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  • Members give US green light to impose countermeasures on EU in aircraft subsidy dispute October 14, 2019
    WTO members agreed at a meeting of the Dispute Settlement Body (DSB) on 14 October to authorize the United States to impose countermeasures on European Union goods and services trade with the US up to a value of USD 7,496.623 million annually. The authorization was granted in line with a WTO arbitrator decision issued on […]
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  • Online registration opens for conference to mark 30 years of Trade Policy Review Mechanism October 14, 2019
    Online registration is now open for a conference to be held on 27 November 2019 at the WTO to mark the 30th anniversary of the WTO’s Trade Policy Review Mechanism (TPRM). The conference will focus on the role of the TPRM in providing enhanced transparency, accountability and monitoring of the multilateral trading system.
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  • DDG Wolff: The multilateral trading system will endure and will adapt October 14, 2019
    Speaking at a conference on global trade held at Chatham House, London, on 14 October, Deputy Director-General Alan Wolff said that at a time of slowing global economic growth and political uncertainty the WTO is even more essential, with its rules providing fairness and preventing discrimination. He stressed the importance of discussions aimed at strengthening […]
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  • New book shares lessons learned from helping labour markets adjust to globalization October 11, 2019
    A WTO publication on policies implemented by governments to help labour markets adjust to globalization was launched at the Public Forum on 11 October. It examines case studies on labour adjustment programmes and provides an extensive review of literature on this topic to highlight how governments are working to make international trade more inclusive.
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International trade Payment Methods



 

 

International trade transactions tend to be characterised by a higher level of risk and complexity. While, the risks resulting from the transport of the goods could be managed by relying on the Incoterms rules, the risks associated with the payment requires a specific approach.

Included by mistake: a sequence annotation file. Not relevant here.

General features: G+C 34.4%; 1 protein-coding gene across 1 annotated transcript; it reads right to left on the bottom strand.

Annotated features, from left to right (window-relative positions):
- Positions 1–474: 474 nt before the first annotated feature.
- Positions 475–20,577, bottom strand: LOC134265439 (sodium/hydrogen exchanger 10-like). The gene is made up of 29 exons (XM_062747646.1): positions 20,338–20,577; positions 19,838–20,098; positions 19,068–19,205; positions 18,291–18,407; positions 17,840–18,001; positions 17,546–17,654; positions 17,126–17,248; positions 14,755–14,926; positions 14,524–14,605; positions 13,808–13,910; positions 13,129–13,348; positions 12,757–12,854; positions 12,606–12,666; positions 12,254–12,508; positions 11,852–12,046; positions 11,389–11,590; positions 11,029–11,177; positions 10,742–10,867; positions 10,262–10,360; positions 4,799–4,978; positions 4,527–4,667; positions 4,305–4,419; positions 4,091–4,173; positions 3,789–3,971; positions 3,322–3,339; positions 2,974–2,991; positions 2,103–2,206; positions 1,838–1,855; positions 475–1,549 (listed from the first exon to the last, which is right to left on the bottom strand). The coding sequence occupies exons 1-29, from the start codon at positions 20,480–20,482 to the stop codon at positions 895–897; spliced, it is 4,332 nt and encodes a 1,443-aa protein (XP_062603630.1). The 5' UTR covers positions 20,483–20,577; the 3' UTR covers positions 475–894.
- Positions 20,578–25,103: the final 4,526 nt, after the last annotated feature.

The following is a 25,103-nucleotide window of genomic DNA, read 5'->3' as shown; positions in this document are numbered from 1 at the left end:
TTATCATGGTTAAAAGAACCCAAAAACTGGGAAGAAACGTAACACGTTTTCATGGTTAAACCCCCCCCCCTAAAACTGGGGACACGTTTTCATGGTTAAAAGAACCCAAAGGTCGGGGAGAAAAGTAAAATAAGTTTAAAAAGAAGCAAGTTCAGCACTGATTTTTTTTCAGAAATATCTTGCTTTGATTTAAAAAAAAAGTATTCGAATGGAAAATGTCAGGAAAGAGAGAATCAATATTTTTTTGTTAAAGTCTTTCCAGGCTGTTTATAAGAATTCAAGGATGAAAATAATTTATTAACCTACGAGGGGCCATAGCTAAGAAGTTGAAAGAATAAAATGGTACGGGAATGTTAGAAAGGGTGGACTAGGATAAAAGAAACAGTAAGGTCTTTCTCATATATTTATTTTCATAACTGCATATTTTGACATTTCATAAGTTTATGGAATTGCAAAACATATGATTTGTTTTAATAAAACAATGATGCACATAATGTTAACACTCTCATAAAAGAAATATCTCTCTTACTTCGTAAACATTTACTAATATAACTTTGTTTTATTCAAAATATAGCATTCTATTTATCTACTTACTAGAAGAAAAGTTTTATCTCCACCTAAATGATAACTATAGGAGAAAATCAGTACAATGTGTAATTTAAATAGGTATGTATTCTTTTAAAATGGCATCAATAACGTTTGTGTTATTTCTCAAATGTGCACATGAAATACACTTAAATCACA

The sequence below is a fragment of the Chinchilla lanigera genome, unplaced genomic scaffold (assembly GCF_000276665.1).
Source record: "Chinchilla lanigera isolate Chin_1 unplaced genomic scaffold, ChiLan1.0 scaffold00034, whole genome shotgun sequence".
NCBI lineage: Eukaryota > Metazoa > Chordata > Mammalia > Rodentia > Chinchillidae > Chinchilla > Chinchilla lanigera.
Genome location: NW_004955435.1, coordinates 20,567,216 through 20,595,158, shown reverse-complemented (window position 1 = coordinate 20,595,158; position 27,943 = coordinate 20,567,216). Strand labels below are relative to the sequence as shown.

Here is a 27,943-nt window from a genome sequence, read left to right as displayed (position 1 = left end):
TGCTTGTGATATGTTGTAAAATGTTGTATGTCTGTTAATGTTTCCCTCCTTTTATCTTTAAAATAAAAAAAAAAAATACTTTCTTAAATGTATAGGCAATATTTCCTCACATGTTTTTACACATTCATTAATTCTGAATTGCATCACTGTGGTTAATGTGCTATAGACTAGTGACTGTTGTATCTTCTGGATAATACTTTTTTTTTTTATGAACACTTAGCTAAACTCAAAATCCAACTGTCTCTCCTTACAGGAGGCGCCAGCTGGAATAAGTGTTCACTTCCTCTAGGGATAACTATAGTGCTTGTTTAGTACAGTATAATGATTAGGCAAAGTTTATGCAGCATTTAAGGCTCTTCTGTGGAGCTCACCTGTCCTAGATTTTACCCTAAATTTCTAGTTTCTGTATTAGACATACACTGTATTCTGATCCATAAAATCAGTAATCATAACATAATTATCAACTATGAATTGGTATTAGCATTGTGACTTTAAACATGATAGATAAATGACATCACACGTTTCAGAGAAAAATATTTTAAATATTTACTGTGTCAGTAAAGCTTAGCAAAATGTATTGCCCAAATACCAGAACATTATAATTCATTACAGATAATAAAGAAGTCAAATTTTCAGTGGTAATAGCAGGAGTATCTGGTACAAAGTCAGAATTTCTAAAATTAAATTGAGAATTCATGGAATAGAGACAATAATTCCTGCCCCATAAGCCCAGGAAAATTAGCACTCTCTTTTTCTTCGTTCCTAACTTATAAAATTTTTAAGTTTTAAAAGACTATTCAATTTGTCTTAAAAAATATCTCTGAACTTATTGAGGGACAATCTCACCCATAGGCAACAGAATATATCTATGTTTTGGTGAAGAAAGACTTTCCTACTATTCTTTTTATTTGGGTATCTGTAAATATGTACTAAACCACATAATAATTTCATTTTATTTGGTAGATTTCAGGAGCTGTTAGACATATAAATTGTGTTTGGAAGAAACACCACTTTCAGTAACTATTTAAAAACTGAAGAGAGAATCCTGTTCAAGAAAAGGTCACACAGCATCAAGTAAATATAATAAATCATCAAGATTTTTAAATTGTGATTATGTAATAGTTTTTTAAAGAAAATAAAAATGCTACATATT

Indeed, the risk of non-payment is probably one of the most sensitive aspects of cross-border trading, and as such, it requires a central attention.

Whereas for domestic trade the buyer and the seller have to comply with their respective national laws, things are quite different for cross-border transactions since there is no supranational jurisdiction.

From this perspective, adopting an open account method, where the buyer can pay between 30 to 90 days after the reception of the goods, might be risky especially with new buyers with whom no relationships has been built. Needless to say that in case of non-payment issues, the procedure is likely to be costly and time consuming.

Conversely adopting an upfront payment or cash in advance method, could be a risk-free option for the Seller. However, this could impact adversely the Exporters’ competitiveness since it increases cash-flow needs for Importers who will be more likely to look for other suppliers with better conditions. Furthermore, importers are usually reluctant to make upfront payments in foreign countries, by fear of not receiving the ordered goods.

Fortunately, overtime many tools have been developed to address those shortcomings, which enabled the international trade to experience an unprecedented growth.

It is of paramount importance to have a broad perspective of the international trade payment methods available in order choose the best option.

Indeed, there is no one size fit all way of organising payment in international trade, which is why most of the methods developed below have their own advantages, drawbacks and limits.

Now let’s see each International trade payment method in more details